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The Feasibility and Importance of Adding Measures of Actual Experience to Cross-Sectional Data Collection

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  • Blau, Francine D.

    ()
    (Cornell University)

  • Kahn, Lawrence M.

    ()
    (Cornell University)

Abstract

We use Michigan Panel Study of Income Dynamics data and data from a 2008 telephone survey of adults conducted by Westat for the Princeton Data Improvement Initiative (PDII) to explore the importance and feasibility of adding retrospective questions about actual work experience to cross-sectional data sets. We demonstrate that having such actual experience data is important for analyzing women's post-school human capital accumulation, residual wage inequality, and the gender pay gap. Further, our PDII survey results show that it is feasible to collect actual experience data in cross-sectional telephone surveys like the March Current Population Survey annual supplement.

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Bibliographic Info

Paper provided by Institute for the Study of Labor (IZA) in its series IZA Discussion Papers with number 5873.

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Length: 49 pages
Date of creation: Jul 2011
Date of revision:
Publication status: published in: Journal of Labor Economics, 2013, 31 (2, Part 2), 17-58
Handle: RePEc:iza:izadps:dp5873

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Keywords: gender; microeconomic data collection; human capital; work experience;

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References

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  1. Claudia Goldin & Lawrence F. Katz & Ilyana Kuziemko, 2006. "The Homecoming of American College Women: The Reversal of the College Gender Gap," NBER Working Papers 12139, National Bureau of Economic Research, Inc.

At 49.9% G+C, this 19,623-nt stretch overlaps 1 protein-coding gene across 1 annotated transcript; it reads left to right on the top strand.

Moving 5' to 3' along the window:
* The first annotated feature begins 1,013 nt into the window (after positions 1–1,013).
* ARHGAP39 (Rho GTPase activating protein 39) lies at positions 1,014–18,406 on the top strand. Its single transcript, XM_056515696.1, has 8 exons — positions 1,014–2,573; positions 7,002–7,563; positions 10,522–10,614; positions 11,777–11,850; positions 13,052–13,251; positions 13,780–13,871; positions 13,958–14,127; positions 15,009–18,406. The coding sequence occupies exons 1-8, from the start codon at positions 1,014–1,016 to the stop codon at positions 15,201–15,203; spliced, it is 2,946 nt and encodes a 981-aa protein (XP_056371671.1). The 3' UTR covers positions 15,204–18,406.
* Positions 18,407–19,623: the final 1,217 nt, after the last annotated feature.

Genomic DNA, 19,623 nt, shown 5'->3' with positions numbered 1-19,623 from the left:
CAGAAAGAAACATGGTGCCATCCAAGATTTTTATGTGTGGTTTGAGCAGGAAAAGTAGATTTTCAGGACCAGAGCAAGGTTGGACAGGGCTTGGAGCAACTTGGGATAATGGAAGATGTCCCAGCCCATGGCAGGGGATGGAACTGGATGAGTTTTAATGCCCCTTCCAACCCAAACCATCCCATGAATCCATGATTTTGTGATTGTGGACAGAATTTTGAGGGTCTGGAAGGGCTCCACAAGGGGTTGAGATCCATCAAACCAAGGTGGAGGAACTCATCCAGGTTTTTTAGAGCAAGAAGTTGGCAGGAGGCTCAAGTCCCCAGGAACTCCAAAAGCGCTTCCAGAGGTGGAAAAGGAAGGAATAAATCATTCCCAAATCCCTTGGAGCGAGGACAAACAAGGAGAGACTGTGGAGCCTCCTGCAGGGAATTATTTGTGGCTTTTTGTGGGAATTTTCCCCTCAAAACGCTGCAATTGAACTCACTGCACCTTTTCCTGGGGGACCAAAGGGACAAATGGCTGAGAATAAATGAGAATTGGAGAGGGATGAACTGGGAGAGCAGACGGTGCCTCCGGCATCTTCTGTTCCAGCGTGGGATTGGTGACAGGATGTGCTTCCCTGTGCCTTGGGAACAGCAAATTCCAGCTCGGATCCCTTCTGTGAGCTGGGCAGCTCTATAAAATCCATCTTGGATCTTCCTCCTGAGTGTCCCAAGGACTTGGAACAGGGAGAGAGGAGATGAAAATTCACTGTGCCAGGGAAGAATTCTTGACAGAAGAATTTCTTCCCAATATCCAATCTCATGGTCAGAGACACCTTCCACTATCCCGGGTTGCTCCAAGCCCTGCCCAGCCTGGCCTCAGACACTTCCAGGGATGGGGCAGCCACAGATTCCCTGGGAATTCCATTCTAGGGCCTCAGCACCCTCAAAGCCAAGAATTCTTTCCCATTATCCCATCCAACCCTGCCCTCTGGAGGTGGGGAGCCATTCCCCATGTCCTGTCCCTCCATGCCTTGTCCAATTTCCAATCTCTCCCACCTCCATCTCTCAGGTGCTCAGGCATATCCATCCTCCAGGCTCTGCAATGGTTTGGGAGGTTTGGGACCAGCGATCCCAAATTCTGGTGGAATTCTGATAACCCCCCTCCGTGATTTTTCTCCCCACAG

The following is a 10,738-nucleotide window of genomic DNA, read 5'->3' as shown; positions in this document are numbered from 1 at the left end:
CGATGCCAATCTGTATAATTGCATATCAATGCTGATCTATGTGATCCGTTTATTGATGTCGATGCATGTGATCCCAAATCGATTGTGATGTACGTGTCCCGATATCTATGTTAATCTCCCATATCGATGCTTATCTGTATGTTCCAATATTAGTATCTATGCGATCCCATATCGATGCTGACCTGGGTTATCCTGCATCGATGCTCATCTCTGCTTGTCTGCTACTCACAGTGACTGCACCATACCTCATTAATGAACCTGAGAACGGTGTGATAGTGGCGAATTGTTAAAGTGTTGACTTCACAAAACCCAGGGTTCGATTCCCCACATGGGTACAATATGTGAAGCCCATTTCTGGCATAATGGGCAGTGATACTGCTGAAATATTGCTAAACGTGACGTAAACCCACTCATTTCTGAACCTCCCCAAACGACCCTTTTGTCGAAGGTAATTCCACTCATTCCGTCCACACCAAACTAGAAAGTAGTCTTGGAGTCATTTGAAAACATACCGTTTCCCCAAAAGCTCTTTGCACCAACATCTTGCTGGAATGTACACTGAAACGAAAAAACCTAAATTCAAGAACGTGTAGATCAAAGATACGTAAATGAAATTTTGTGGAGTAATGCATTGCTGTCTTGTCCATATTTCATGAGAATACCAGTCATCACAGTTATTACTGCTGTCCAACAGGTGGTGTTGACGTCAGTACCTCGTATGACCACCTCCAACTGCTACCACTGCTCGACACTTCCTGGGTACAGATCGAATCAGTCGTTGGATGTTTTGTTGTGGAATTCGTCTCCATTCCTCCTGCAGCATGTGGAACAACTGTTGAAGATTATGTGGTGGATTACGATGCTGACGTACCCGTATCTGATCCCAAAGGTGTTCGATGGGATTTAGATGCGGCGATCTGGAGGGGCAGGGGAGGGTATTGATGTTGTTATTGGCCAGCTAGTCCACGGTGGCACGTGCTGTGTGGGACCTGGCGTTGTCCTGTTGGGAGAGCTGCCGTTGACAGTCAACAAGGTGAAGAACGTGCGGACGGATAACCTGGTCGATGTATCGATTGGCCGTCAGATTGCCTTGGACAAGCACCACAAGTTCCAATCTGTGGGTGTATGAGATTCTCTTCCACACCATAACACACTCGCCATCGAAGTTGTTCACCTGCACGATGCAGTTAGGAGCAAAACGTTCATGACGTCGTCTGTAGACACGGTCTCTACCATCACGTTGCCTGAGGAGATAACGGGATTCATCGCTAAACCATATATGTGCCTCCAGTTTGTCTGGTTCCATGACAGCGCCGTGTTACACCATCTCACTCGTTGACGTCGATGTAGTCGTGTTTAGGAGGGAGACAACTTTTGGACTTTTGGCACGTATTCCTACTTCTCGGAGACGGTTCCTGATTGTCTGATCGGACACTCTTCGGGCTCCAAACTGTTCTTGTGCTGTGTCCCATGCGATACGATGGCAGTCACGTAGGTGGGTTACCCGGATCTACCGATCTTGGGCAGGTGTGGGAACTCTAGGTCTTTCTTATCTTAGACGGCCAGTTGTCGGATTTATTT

2. David H. Autor & Lawrence F. Katz & Melissa S. Kearney, 2008. "Trends in U.S. Wage Inequality: Revising the Revisionists," The Review of Economics and Statistics, MIT Press, vol. 90(2), pages 300-323, May.
  3. Gary S. Becker, 1962. "Investment in Human Capital: A Theoretical Analysis," Journal of Political Economy, University of Chicago Press, University of Chicago Press, vol. 70, pages 9.
  4. Francine D. Blau & Lawrence M. Kahn, 2004. "The US Gender Pay Gap in the 1990s: Slowing Convergence," NBER Working Papers 10853, National Bureau of Economic Research, Inc.
  5. Yoram Weiss, 1981. "Expected Interruptions in Labor Force Participation and Sex Related Differences in Earnings Growth," NBER Working Papers 0667, National Bureau of Economic Research, Inc.
  6. Blau, Francine D. & Kahn, Lawrence M. & Papps, Kerry L., 2008. "Gender, Source Country Characteristics and Labor Market Assimilation among Immigrants: 1980-2000," IZA Discussion Papers 3725, Institute for the Study of Labor (IZA).
  7. Juhn, Chinhui & Murphy, Kevin M & Pierce, Brooks, 1993. "Wage Inequality and the Rise in Returns to Skill," Journal of Political Economy, University of Chicago Press, University of Chicago Press, vol. 101(3), pages 410-42, June.